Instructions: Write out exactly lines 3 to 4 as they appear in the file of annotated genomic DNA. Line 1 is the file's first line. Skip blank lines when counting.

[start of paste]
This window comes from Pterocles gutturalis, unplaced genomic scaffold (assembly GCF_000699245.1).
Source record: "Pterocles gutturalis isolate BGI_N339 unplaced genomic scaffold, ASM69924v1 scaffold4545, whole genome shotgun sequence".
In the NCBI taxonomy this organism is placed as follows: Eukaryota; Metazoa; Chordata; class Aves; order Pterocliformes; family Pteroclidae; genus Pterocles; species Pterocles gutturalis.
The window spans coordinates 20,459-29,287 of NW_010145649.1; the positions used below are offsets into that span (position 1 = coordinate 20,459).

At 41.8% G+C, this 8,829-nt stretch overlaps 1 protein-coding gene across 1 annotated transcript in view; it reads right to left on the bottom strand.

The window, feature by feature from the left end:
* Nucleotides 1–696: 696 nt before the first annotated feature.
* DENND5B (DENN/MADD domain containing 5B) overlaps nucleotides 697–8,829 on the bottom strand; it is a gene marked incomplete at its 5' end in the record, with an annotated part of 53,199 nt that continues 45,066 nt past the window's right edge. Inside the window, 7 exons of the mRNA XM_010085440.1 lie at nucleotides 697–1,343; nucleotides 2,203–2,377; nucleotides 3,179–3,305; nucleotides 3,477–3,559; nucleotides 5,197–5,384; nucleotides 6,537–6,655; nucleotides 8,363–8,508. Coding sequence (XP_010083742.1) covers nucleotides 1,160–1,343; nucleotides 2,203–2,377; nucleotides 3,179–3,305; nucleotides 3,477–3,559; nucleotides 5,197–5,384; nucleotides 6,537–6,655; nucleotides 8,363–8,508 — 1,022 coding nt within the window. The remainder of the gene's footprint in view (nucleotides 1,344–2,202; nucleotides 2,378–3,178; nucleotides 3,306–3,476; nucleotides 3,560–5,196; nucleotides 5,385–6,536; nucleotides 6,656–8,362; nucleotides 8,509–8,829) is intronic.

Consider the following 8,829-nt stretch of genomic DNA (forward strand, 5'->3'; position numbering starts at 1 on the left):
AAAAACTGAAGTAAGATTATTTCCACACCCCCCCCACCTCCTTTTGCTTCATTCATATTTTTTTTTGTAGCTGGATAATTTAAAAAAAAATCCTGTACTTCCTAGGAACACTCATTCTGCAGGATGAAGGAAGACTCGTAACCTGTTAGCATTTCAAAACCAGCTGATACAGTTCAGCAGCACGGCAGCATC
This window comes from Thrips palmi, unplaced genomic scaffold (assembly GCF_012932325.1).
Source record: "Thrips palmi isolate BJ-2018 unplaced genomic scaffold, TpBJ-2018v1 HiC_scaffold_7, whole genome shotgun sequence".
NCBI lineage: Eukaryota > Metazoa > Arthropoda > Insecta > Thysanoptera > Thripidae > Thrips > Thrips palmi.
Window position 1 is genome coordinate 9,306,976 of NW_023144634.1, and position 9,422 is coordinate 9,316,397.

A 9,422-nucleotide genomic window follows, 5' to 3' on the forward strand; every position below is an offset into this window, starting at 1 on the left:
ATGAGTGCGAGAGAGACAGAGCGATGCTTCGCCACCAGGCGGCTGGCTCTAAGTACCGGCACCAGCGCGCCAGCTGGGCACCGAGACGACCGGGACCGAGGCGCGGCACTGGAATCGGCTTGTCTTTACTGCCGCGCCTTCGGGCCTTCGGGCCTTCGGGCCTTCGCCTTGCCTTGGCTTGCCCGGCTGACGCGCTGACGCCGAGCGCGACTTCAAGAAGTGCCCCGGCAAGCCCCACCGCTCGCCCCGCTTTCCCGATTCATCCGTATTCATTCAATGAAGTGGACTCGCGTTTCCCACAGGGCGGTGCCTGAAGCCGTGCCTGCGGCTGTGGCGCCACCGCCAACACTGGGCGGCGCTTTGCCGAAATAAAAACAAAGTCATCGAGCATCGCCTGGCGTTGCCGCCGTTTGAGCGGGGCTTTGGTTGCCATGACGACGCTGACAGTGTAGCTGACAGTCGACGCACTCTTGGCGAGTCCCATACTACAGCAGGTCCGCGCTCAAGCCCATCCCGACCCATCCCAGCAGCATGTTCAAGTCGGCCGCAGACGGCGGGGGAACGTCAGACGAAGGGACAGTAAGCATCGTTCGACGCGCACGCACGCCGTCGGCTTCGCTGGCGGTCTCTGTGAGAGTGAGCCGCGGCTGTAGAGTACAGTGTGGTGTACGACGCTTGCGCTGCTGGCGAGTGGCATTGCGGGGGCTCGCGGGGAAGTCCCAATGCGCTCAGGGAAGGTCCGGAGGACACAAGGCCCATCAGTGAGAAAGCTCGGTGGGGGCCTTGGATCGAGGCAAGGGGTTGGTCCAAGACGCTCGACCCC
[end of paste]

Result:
In the NCBI taxonomy this organism is placed as follows: Eukaryota; Metazoa; Chordata; class Aves; order Pterocliformes; family Pteroclidae; genus Pterocles; species Pterocles gutturalis.
The window spans coordinates 20,459-29,287 of NW_010145649.1; the positions used below are offsets into that span (position 1 = coordinate 20,459).